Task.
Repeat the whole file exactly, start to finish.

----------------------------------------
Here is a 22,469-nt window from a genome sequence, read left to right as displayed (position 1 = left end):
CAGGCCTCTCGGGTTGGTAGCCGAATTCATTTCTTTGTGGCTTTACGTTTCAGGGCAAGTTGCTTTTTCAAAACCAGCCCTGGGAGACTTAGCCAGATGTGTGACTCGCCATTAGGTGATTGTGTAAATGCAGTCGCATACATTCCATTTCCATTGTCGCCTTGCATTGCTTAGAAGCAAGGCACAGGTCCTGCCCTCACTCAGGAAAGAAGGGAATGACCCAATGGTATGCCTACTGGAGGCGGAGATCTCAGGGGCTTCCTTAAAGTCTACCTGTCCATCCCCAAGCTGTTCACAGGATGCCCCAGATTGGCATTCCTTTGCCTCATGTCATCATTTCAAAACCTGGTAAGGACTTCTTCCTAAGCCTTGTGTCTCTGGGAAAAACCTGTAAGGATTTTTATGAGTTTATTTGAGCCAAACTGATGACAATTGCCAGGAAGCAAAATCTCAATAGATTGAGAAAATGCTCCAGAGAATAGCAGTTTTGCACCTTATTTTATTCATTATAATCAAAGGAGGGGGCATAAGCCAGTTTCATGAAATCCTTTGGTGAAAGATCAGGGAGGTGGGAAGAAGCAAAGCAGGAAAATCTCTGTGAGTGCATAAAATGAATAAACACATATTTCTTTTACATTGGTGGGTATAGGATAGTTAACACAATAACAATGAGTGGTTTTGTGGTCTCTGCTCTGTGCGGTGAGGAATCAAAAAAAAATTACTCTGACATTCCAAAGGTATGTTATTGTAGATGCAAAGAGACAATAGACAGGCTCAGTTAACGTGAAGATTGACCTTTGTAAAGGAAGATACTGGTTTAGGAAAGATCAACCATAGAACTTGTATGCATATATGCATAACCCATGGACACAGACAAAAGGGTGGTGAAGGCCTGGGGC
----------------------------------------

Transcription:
Here is a 22,469-nt window from a genome sequence, read left to right as displayed (position 1 = left end):
CAGGCCTCTCGGGTTGGTAGCCGAATTCATTTCTTTGTGGCTTTACGTTTCAGGGCAAGTTGCTTTTTCAAAACCAGCCCTGGGAGACTTAGCCAGATGTGTGACTCGCCATTAGGTGATTGTGTAAATGCAGTCGCATACATTCCATTTCCATTGTCGCCTTGCATTGCTTAGAAGCAAGGCACAGGTCCTGCCCTCACTCAGGAAAGAAGGGAATGACCCAATGGTATGCCTACTGGAGGCGGAGATCTCAGGGGCTTCCTTAAAGTCTACCTGTCCATCCCCAAGCTGTTCACAGGATGCCCCAGATTGGCATTCCTTTGCCTCATGTCATCATTTCAAAACCTGGTAAGGACTTCTTCCTAAGCCTTGTGTCTCTGGGAAAAACCTGTAAGGATTTTTATGAGTTTATTTGAGCCAAACTGATGACAATTGCCAGGAAGCAAAATCTCAATAGATTGAGAAAATGCTCCAGAGAATAGCAGTTTTGCACCTTATTTTATTCATTATAATCAAAGGAGGGGGCATAAGCCAGTTTCATGAAATCCTTTGGTGAAAGATCAGGGAGGTGGGAAGAAGCAAAGCAGGAAAATCTCTGTGAGTGCATAAAATGAATAAACACATATTTCTTTTACATTGGTGGGTATAGGATAGTTAACACAATAACAATGAGTGGTTTTGTGGTCTCTGCTCTGTGCGGTGAGGAATCAAAAAAAAATTACTCTGACATTCCAAAGGTATGTTATTGTAGATGCAAAGAGACAATAGACAGGCTCAGTTAACGTGAAGATTGACCTTTGTAAAGGAAGATACTGGTTTAGGAAAGATCAACCATAGAACTTGTATGCATATATGCATAACCCATGGACACAGACAAAAGGGTGGTGAAGGCCTGGGGC